Turn to CMYK if your project involves:

  • Branding
    • business cards
    • stationary
    • stickers
    • signs & storefronts
  • Advertising
    • billboards
    • posters
    • flyers
    • vehicle wraps
    • brochures
  • Merchandise
    • t-shirts, hats and other branded clothing
    • promotional swag (pens, mugs, etc.)
  • Essential materials
    • product packaging
    • restaurant menus

What are the best file formats for CMYK?

Image showing the different file formats for CMYK images
CMYK file formats

PDFs are ideal for CMYK files, because they are compatible with most programs.

AI is the standard source file for CMYK, assuming all team members are working with Adobe Illustrator.

EPS can be a great source file alternative to AI because it is compatible with other vector programs.

All things considered, it’s always best to consult your printer beforehand to find out which file format they prefer.

How to set up RGB and CMYK color modes in design programs

If you’re using Adobe software, here’s how to set up your color mode for a new project.

How to set the color mode in Photoshop

Screenshot showing how to set the color mode in Photoshop
The Color Mode setting in Photoshop is included in the New Document window

When you create a new document in Photoshop, the Color Mode option will be included with other parameters in the New Document window.

How to set the color mode in Illustrator

Screenshot showing how to set the color mode in Illustrator
The Color Mode setting in Illustrator is hidden within the Advanced Options menu in the New Document window

When you create a new document in Illustrator, the Color Mode option will be hidden under the Advanced Options collapsable menu. Click on the arrow to expand this menu.

How to set the color mode in InDesign

Screenshot showing how to set the color mode in InDesign
The color mode is automatically set depending on whether you choose a Print (CMYK) or Web/Mobile (RGB) document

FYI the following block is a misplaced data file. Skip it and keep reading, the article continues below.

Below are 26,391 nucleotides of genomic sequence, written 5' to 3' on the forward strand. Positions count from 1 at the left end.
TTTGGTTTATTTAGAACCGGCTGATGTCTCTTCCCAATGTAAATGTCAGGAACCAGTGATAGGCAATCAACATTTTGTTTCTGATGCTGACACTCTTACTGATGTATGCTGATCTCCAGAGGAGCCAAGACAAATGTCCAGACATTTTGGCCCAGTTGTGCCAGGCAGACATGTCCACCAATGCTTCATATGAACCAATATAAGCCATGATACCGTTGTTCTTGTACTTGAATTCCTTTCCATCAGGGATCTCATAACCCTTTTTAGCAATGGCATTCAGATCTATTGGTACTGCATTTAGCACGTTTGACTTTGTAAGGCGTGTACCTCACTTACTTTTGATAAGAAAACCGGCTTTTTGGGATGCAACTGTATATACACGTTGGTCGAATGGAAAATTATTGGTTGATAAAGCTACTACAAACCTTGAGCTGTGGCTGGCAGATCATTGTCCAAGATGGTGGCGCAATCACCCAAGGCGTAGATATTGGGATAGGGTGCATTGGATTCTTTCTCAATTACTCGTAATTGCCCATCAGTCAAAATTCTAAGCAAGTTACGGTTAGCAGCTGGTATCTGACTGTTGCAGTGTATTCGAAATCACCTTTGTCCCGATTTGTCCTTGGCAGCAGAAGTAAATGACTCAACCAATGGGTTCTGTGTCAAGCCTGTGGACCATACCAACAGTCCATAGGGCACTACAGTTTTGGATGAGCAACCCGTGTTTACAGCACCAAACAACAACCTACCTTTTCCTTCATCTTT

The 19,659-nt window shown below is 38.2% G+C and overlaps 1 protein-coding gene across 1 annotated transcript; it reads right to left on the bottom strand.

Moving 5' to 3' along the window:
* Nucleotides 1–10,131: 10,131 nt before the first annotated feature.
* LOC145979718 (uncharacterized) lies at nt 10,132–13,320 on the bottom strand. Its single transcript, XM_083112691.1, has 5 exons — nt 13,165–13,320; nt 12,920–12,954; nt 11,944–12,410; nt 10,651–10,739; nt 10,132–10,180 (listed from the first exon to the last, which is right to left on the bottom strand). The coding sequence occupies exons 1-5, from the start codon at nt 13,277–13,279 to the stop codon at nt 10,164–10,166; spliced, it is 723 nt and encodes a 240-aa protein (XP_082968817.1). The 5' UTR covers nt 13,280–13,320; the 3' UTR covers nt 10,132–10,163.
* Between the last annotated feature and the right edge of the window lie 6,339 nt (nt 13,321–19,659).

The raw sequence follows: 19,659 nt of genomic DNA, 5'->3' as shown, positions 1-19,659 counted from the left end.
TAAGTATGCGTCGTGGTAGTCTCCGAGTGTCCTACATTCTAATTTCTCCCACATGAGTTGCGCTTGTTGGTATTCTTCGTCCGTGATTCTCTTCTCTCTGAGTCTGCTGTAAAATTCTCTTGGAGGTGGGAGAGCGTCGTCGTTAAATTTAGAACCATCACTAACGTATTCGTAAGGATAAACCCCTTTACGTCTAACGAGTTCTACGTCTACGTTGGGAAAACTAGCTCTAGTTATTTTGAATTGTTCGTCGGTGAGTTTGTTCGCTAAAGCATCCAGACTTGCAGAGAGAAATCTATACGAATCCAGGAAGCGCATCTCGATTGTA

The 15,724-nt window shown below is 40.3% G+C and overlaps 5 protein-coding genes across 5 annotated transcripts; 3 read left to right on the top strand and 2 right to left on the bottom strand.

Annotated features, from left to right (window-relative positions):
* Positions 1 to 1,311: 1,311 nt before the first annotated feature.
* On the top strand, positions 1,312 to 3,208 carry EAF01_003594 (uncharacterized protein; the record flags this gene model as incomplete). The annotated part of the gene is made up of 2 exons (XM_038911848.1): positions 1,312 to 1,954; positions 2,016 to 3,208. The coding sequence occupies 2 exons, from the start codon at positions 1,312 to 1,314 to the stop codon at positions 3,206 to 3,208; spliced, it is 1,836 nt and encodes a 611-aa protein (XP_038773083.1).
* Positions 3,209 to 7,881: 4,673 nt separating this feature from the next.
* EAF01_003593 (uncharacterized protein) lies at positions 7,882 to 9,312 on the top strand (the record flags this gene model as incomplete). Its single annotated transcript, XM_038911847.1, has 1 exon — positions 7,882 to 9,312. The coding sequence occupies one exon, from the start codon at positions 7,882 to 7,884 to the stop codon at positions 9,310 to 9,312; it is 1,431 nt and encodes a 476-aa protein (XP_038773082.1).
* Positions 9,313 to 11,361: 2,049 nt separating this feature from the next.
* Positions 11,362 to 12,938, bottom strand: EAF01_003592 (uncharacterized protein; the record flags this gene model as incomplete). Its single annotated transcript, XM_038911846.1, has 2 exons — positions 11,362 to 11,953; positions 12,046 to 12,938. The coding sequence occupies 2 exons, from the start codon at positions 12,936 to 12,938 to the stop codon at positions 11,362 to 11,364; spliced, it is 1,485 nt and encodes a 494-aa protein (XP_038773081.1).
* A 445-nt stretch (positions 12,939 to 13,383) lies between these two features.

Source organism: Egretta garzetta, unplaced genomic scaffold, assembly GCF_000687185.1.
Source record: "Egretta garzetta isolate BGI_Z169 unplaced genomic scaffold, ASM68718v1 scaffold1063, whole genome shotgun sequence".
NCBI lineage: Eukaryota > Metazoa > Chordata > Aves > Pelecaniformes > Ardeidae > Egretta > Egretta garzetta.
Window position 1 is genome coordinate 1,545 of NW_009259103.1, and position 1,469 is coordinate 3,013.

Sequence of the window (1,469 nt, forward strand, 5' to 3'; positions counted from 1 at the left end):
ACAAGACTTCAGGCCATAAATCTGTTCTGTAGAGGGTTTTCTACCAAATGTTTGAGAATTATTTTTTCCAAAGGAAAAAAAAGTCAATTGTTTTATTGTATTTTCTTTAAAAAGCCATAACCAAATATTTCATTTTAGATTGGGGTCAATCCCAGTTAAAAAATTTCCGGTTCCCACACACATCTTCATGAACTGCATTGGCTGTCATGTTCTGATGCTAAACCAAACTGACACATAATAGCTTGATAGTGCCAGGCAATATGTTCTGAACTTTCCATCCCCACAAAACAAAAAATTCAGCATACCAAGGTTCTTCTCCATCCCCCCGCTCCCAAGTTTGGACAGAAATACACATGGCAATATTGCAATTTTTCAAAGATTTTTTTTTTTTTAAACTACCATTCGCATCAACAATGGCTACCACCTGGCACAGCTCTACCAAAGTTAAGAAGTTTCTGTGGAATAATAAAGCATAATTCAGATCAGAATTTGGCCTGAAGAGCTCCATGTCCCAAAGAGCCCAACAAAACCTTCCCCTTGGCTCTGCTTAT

Screenshot showing how to change the color mode of individual swatches in InDesign
You can set the color space of individual swatches by using the Color Mode dropdown menu in the Swatch Options panel

InDesign automatically sets the default color mode depending on which type of document you choose (either in the Print or Web/Mobile category, which translate to CMYK or RGB respectively).

When you work with colors inside the program, you’ll notice that swatches will already be measured in RGB or CMYK values depending on which type of document you are working in. Because InDesign allows you to mix color spaces, you can change the color mode of individual swatches whenever you create one, but in general it is best to keep colors consistent.

How to check whether your document is in RGB or CMYK mode

If you can’t remember what mode you set your document to or you are working with someone else’s file, here’s how you check the color mode.

How to check the color mode in Photoshop

Screenshot showing how to check the color mode in Photoshop
Image > Mode

In Photoshop, the color mode is listed in parenthesis in the document’s tab. You can also find it by navigating to Image > Mode. The document’s color mode will have a checkmark next to it.

How to check the color mode in Illustrator

Screenshot showing how to check the color mode in Illustrator
File > Document Color Mode

In Illustrator, the color mode is listed in parenthesis in the document’s tab. You can also find it by navigating to File > Document Color Mode. The document’s color mode will have a checkmark next to it.

How to check the color mode in InDesign

Screenshot showing how to check the color mode in InDesign
CMYK color mode is shown in the Colors panel

One easy way to check the color mode in InDesign is to use the Color panel. Navigate to Window > Color > Color to bring up the Color panel if it is not already open. You will see colors measured in individual percentages of CMYK or RGB, depending on your document’s color mode.